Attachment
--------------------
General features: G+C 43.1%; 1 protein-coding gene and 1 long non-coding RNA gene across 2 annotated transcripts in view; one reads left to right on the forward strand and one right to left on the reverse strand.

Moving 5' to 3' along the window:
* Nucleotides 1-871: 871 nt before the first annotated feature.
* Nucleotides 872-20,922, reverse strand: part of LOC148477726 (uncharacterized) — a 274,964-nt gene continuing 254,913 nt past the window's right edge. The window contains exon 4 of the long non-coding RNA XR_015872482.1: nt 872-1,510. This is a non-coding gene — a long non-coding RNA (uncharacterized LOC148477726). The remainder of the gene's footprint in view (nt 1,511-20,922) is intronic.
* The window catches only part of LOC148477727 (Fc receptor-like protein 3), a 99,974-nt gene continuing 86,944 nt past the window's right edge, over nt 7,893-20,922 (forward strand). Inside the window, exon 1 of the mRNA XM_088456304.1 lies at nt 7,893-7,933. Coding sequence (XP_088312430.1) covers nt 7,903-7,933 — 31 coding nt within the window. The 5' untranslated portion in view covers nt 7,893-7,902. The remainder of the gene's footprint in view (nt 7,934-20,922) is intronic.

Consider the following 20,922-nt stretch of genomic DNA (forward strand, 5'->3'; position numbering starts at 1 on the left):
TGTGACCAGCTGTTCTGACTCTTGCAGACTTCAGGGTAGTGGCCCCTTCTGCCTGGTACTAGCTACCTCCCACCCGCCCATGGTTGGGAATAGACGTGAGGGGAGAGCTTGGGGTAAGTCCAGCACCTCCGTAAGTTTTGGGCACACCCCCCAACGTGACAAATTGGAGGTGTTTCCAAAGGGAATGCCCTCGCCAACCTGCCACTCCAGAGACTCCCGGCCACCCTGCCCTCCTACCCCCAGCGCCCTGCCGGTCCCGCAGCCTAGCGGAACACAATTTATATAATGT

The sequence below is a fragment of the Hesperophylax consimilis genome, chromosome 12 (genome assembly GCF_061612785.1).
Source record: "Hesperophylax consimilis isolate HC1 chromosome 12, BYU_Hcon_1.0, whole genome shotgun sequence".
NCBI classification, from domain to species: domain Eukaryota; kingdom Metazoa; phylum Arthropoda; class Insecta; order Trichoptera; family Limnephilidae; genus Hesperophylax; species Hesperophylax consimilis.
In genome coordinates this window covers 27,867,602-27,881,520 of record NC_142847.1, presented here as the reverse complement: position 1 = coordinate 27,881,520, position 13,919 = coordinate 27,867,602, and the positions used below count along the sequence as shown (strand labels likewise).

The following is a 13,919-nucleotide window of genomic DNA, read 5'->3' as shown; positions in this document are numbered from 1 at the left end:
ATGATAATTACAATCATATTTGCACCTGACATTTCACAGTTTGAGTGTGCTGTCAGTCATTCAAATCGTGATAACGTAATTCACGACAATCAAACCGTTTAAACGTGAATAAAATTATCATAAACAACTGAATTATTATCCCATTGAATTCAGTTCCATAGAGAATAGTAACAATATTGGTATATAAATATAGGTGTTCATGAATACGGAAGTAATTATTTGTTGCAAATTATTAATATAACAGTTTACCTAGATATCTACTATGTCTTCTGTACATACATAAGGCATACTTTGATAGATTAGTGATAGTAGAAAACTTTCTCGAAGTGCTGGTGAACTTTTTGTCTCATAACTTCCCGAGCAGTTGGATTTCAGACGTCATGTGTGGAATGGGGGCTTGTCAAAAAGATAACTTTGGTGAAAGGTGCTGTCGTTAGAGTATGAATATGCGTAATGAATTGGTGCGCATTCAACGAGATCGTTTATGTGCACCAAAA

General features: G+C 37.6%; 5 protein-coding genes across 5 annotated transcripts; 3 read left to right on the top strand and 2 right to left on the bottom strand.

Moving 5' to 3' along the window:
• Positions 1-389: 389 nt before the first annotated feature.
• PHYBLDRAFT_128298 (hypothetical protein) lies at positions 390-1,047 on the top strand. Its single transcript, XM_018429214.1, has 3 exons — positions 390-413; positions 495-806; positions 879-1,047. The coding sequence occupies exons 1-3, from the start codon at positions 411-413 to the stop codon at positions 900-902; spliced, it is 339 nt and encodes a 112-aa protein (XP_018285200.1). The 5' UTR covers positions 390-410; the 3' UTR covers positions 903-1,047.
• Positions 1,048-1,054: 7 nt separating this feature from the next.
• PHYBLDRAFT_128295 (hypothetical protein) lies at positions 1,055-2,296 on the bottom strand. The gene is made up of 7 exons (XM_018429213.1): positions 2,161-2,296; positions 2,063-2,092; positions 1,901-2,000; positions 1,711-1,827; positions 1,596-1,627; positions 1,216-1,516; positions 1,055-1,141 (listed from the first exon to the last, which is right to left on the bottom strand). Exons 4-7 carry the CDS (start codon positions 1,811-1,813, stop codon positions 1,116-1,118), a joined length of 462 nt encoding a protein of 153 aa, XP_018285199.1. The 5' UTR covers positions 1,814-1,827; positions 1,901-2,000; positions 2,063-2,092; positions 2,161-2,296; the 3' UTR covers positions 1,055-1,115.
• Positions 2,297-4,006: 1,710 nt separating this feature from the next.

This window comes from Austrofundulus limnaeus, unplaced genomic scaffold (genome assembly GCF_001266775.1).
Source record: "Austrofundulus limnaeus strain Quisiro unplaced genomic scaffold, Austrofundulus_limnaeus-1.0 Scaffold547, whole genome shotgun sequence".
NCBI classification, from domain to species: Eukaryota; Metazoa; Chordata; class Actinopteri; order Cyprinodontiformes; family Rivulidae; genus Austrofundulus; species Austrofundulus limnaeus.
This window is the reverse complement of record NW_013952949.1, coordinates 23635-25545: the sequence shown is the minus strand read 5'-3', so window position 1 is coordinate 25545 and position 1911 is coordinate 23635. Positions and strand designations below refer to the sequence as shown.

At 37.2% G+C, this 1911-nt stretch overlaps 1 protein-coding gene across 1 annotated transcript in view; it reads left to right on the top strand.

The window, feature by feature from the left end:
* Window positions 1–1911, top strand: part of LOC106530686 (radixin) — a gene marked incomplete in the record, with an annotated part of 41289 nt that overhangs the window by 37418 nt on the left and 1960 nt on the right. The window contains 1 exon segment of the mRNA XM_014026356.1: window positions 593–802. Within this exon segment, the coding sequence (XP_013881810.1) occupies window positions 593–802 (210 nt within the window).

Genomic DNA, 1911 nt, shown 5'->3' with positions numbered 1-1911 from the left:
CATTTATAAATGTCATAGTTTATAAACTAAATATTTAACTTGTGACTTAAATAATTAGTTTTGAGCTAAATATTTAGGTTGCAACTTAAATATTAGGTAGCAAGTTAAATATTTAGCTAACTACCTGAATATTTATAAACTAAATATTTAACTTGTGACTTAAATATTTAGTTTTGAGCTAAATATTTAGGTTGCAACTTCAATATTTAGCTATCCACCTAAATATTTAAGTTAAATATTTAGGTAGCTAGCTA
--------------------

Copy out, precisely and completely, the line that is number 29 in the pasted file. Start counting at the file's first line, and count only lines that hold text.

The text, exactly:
CATTTATAAATGTCATAGTTTATAAACTAAATATTTAACTTGTGACTTAAATAATTAGTTTTGAGCTAAATATTTAGGTTGCAACTTAAATATTAGGTAGCAAGTTAAATATTTAGCTAACTACCTGAATATTTATAAACTAAATATTTAACTTGTGACTTAAATATTTAGTTTTGAGCTAAATATTTAGGTTGCAACTTCAATATTTAGCTATCCACCTAAATATTTAAGTTAAATATTTAGGTAGCTAGCTA